United Nations Security Council Resolution 794

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UN Security Council
Resolution 794
2 BDF soldiers on raid in Bakaara Market 1993-01-30.JPEG
2 Botswanan soldiers conducting raids as part of UNITAF
Date 3 December 1992
Meeting no. 3,145
Code S/RES/794 (Document)
Subject Somalia
Voting summary
15 voted for
None voted against
None abstained
Result Adopted
Security Council composition
Permanent members
Non-permanent members

United Nations Security Council resolution 794, adopted unanimously on 3 December 1992, after reaffirming resolutions 733 (1992), 746 (1992), 751 (1992), 767 (1992) and 775 (1992), the Council expressed grave concern at the deteriorating situation in Somalia and authorised the creation of the Unified Task Force (UNITAF) to create a "secure environment" in order to provide humanitarian assistance to the civilian population. The current resolution determined that "the magnitude of human tragedy caused by the conflict in Somalia, further exacerbated by the obstacles being created to the distribution of humanitarian assistance" constituted a threat to international peace and security.[1]

The Council once again, strongly condemned violations of international humanitarian law and demanded the cessation of all hostilities from all parties involved, urging them to co-operate with the Special Representative of the Secretary-General Boutros Boutros-Ghali and military, including allowing access by military personnel and humanitarian organisations to the affected population and to ensure their safety. It also authorised a further deployment of 3,500 personnel of the United Nations Operation in Somalia II (UNISOM II) created in Resolution 775 to Somalia and informing it should proceed at the discretion of the Secretary-General.

The resolution went on to endorse a recommendation by the Secretary-General that action should be taken under Chapter VII of the United Nations Charter and welcomed offers by Member States concerning the creation of an operation to create a secure environment for humanitarian operations, that later became known as UNITAF. At the time of his report, disarmament and the problem of security was not resolved.[2] The Council authorised such action to be taken by Member States, and appointed an ad hoc commission composed of members of the Security Council to report on the implementation of the current resolution.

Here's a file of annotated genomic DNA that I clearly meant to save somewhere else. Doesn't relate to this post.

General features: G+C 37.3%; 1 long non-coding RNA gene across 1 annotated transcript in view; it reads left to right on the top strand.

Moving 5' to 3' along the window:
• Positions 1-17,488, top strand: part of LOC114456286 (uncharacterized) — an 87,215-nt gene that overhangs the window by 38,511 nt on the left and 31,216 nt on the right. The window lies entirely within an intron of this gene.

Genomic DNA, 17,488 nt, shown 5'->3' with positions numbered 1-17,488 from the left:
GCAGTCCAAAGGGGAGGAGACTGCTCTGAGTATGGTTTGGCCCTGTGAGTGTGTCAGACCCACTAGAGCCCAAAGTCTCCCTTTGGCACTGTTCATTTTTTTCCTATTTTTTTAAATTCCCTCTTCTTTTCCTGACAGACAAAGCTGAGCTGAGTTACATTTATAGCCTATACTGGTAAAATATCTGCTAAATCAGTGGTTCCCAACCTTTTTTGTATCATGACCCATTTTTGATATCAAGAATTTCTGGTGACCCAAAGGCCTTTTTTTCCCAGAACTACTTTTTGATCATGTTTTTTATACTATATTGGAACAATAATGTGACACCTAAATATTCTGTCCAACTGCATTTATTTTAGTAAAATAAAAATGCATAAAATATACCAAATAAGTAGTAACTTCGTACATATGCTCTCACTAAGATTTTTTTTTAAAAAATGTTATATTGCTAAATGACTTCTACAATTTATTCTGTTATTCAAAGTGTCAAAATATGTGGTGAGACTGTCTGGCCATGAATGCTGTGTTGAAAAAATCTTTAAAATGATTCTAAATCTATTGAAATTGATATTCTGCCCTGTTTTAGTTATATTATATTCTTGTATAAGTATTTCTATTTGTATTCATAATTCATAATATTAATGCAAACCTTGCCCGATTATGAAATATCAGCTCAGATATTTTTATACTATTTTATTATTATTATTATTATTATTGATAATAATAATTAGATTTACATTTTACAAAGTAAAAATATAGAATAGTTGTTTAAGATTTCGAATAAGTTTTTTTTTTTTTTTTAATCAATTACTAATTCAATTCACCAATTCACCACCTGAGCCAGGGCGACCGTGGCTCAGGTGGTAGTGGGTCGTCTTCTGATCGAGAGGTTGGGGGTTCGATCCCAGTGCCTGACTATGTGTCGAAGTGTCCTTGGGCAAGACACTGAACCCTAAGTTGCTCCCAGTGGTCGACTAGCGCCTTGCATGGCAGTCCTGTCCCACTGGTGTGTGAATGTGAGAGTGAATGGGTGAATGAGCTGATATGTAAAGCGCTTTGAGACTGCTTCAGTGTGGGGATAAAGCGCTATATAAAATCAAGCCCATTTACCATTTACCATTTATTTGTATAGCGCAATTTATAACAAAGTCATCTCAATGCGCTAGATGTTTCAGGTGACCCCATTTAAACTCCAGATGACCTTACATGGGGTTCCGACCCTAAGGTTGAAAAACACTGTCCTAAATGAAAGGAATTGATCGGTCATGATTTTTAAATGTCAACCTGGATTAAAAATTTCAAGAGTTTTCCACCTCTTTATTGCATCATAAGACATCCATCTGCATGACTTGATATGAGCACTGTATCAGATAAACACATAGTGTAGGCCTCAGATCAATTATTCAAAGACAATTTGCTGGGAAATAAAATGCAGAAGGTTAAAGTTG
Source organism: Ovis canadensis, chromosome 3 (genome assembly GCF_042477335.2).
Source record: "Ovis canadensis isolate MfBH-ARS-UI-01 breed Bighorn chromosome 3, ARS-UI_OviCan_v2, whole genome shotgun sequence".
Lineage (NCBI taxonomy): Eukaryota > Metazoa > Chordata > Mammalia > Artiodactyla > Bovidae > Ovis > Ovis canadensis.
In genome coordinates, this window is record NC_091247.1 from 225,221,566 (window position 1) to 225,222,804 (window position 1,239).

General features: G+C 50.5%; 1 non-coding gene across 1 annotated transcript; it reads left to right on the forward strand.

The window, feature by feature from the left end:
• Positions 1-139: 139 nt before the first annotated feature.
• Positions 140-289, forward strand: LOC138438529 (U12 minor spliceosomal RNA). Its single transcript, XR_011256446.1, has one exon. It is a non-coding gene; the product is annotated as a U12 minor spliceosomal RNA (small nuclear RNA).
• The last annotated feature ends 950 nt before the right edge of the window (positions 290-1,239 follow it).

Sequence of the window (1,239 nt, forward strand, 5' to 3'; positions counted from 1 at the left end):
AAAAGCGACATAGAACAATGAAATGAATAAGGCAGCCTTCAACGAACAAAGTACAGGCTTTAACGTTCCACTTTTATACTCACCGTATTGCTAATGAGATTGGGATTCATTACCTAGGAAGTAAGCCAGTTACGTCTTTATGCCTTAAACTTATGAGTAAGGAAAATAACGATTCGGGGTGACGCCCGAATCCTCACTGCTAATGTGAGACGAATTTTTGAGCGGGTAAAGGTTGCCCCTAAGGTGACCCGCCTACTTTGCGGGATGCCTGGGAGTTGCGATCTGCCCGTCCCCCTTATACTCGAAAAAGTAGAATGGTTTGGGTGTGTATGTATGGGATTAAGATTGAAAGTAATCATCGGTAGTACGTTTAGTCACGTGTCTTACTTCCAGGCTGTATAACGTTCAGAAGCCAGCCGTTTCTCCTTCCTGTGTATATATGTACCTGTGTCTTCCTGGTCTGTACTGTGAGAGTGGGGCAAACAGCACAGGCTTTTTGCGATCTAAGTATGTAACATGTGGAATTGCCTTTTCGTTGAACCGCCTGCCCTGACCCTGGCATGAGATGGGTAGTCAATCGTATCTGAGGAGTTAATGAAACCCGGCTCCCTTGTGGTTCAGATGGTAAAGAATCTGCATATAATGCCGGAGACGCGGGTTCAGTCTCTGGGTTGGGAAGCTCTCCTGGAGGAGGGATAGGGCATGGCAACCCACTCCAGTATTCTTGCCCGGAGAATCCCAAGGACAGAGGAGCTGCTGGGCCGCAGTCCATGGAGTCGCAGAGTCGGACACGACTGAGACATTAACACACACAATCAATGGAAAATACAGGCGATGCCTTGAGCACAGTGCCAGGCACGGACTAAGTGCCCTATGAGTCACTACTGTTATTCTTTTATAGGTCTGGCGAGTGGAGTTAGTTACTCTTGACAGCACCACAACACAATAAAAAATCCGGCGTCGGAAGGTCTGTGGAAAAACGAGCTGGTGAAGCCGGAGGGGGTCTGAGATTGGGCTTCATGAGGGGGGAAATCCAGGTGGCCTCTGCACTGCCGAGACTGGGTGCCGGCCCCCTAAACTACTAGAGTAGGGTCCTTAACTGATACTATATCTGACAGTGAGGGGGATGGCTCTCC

Acting under Chapter VII and Chapter VIII, the Council urged states and agencies to ensure strict implementation of the arms embargo against Somalia imposed in Resolution 733. Resolution 794 ended by requiring states participating in UNITAF and the Secretary-General to report regularly on the progress they are making in Somalia so that arrangements can be handed back over to UNISOM II.

Within days of passing the current resolution, on 9 December 1992, the first UNITAF troops arrived in the Somali capital, Mogadishu.[1] It was the first Security Council resolution that authorised the use of force under Chapter VII to deliver humanitarian aid that was being obstructed by warlords,[3] and the fourth major military engagement since the Cold War, following the invasion of Kuwait, the deployment of peacekeepers in Cambodia and a further deployment of peacekeepers in Yugoslavia.[4]

See also[edit]

References[edit]

  1. ^ a b Sarooshi, Danesh (2000). The United Nations and the development of collective security: the delegation by the UN Security Council of its chapter VII powers. Oxford University Press. p. 212. ISBN 978-0-19-829934-9. 
  2. ^ Fenton, Neil (2004). Understanding the UN Security Council: coercion or consent?. Ashgate Publishing, Ltd. p. 85. ISBN 978-0-7546-4092-9. 
  3. ^ Wheeler, Nicholas J. (2000). Saving strangers: humanitarian intervention in international society. Oxford University Press. p. 200. ISBN 978-0-19-829621-8. 
  4. ^ Lewis, Paul (4 December 1992). "Mission to Somalia – First UN goal is security, political outlook is murky". The New York Times. 

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